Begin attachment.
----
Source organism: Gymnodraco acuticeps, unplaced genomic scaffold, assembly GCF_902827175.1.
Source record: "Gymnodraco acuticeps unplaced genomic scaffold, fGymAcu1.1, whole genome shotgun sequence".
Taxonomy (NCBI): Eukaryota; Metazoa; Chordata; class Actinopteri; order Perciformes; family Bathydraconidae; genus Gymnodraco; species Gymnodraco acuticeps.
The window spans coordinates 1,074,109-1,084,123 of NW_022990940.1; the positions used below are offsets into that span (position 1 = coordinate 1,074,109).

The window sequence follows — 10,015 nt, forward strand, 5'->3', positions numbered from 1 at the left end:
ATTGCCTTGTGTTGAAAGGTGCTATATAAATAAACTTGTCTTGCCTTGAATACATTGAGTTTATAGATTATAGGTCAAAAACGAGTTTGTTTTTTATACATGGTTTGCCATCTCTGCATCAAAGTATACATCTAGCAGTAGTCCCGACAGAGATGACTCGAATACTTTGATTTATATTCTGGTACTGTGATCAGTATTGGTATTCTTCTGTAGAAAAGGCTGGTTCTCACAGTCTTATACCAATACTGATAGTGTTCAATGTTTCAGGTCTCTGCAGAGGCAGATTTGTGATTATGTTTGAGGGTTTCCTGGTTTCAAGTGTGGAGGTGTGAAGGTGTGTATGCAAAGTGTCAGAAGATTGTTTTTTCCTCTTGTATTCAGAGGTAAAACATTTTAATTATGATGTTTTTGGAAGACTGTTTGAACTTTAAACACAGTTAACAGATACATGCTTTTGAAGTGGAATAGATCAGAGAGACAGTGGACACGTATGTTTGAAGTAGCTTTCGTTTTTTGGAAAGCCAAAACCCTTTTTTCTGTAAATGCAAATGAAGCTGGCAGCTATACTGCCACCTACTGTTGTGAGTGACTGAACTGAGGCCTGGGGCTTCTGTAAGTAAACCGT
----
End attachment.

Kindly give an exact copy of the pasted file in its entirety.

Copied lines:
Source organism: Gymnodraco acuticeps, unplaced genomic scaffold, assembly GCF_902827175.1.
Source record: "Gymnodraco acuticeps unplaced genomic scaffold, fGymAcu1.1, whole genome shotgun sequence".
Taxonomy (NCBI): Eukaryota; Metazoa; Chordata; class Actinopteri; order Perciformes; family Bathydraconidae; genus Gymnodraco; species Gymnodraco acuticeps.
The window spans coordinates 1,074,109-1,084,123 of NW_022990940.1; the positions used below are offsets into that span (position 1 = coordinate 1,074,109).

The window sequence follows — 10,015 nt, forward strand, 5'->3', positions numbered from 1 at the left end:
ATTGCCTTGTGTTGAAAGGTGCTATATAAATAAACTTGTCTTGCCTTGAATACATTGAGTTTATAGATTATAGGTCAAAAACGAGTTTGTTTTTTATACATGGTTTGCCATCTCTGCATCAAAGTATACATCTAGCAGTAGTCCCGACAGAGATGACTCGAATACTTTGATTTATATTCTGGTACTGTGATCAGTATTGGTATTCTTCTGTAGAAAAGGCTGGTTCTCACAGTCTTATACCAATACTGATAGTGTTCAATGTTTCAGGTCTCTGCAGAGGCAGATTTGTGATTATGTTTGAGGGTTTCCTGGTTTCAAGTGTGGAGGTGTGAAGGTGTGTATGCAAAGTGTCAGAAGATTGTTTTTTCCTCTTGTATTCAGAGGTAAAACATTTTAATTATGATGTTTTTGGAAGACTGTTTGAACTTTAAACACAGTTAACAGATACATGCTTTTGAAGTGGAATAGATCAGAGAGACAGTGGACACGTATGTTTGAAGTAGCTTTCGTTTTTTGGAAAGCCAAAACCCTTTTTTCTGTAAATGCAAATGAAGCTGGCAGCTATACTGCCACCTACTGTTGTGAGTGACTGAACTGAGGCCTGGGGCTTCTGTAAGTAAACCGT